Poems of General George S. Patton, Jr. Lines of Fire

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". . . this is the first time virtually all of his verses have been assembled in a single volume. The result is as entertaining as it is informative. . . . he used the medium of poetry to express his knowledge of military history, his conception of manhood, and his personal beliefs in the ennobling aspects of war and its consequences. . . . Lines of Fire is must reading for all students of one of this country's greatest soldiers. By providing another dimension to the controversial commander, Prioli has made a major contribution to the Patton legend." - Infantry

"Professor Carmine Prioli has been eminently successful in doing what the World War II general and his wife twice failed to do - publish a book of George Patton's poetry. . . . [Prioli] goes beyond reprinting eighty-six of Patton's poems, by describing the setting in which each was written and commenting on his many allusions to mythology, literature, and barracks language of the time. . . . Prioli [also] casts a cold professional eye on the literary quality of the Patton poetry." _ Roger H. Nye (Ph.D. and Colonel, USA-Ret.), Chairman of the Friends of the West Point Library and author of The Patton Mind, in Scholarly Research and Review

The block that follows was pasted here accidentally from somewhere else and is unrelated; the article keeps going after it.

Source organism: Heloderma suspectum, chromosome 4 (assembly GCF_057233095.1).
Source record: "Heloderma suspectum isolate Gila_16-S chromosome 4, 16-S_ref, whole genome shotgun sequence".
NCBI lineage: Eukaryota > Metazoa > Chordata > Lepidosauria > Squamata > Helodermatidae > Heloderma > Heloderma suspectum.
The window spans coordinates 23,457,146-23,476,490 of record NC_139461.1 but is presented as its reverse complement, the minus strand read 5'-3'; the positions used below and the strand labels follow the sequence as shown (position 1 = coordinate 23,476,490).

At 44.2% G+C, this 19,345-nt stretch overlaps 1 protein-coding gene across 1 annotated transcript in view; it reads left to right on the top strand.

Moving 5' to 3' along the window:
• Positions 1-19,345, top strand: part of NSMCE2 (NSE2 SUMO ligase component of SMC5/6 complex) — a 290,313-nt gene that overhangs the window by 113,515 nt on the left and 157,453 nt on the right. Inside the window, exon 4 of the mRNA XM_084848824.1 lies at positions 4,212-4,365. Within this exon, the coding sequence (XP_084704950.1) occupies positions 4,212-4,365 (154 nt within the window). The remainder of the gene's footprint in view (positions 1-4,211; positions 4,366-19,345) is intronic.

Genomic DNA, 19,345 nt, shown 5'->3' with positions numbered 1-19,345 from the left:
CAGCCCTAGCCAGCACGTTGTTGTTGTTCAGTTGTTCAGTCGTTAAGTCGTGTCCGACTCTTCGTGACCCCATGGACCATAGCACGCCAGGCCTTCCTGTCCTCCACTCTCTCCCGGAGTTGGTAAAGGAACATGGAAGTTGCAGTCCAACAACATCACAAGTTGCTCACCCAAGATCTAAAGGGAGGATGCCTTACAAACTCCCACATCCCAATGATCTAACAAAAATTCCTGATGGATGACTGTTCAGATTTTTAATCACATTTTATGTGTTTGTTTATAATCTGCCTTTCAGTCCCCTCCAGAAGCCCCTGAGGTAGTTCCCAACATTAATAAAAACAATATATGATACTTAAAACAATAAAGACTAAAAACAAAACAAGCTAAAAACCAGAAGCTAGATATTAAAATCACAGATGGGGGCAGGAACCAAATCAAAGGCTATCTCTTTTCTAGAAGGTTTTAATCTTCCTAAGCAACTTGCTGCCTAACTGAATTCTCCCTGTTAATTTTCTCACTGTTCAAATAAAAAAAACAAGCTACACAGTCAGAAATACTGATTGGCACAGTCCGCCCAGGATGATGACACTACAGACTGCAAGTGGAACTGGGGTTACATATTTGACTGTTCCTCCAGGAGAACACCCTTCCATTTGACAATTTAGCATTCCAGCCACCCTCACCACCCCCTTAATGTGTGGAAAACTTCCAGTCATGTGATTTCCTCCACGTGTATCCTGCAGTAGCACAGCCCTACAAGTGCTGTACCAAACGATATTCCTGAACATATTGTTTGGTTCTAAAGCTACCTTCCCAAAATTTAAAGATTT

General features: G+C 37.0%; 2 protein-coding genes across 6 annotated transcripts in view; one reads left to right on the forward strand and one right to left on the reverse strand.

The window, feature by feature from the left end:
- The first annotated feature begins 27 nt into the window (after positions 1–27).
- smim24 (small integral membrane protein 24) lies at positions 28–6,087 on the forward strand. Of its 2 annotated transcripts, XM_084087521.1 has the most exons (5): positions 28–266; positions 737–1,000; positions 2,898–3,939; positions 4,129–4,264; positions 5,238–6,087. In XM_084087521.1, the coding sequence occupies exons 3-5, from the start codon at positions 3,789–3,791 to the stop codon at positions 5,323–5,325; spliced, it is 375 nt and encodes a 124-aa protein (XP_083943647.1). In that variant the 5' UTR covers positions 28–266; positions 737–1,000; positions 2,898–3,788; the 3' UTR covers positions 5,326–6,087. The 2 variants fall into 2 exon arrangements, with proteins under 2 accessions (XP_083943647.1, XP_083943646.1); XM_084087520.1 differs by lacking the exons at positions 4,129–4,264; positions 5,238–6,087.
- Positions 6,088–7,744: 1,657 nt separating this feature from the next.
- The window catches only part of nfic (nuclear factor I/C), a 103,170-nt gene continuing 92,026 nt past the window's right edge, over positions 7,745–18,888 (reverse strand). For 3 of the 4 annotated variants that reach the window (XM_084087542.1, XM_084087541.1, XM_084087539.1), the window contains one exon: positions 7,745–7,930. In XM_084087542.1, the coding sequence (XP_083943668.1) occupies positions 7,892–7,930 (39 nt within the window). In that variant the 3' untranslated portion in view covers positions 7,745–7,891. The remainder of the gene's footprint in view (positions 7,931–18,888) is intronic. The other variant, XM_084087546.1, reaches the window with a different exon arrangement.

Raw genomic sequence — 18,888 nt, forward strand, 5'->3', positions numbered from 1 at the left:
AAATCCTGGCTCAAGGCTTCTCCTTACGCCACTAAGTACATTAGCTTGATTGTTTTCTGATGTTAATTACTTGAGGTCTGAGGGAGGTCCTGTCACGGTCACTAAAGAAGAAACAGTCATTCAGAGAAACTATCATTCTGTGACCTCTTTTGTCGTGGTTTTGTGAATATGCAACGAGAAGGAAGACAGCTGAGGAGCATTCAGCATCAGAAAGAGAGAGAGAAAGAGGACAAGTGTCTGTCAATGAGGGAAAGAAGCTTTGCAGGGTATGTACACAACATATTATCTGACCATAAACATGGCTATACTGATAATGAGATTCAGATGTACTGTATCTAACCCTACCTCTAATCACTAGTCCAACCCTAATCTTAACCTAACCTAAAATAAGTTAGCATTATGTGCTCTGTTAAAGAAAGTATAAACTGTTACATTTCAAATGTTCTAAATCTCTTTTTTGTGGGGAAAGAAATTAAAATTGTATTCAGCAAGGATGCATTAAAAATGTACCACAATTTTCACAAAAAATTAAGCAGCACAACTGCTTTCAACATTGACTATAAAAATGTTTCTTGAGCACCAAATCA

"Whomever critics and historians may hope to discover in this collection, it will not be a shrinking lyricist. By and large, the poet-general conforms to his public face, to the popular caricature of himself as a mean and snarling bulldog that Eisenhower kept on a chain. Even in his shadow-life as a rhymester, he wore a belligerent glare. What surprises you is that so active and uncontemplative a man should have stockpiled so much verse. . . . Certainly the effect of this collection will be quite the opposite from any the general might have wanted. Next to him, other twentieth-century war poets, those mostly reluctant conscripts, seem dabbling amateurs. No other poet I know -- not Wilfrid Owen nor Keith Douglas, not Randall Jarrell nor Isaac Rosenberg, despite all the hideous evidence they bring to their case against war - knows war so intimately well, or leaves us in the end with a poorer opinion of it." - X. J. Kennedy in Sewanee Review

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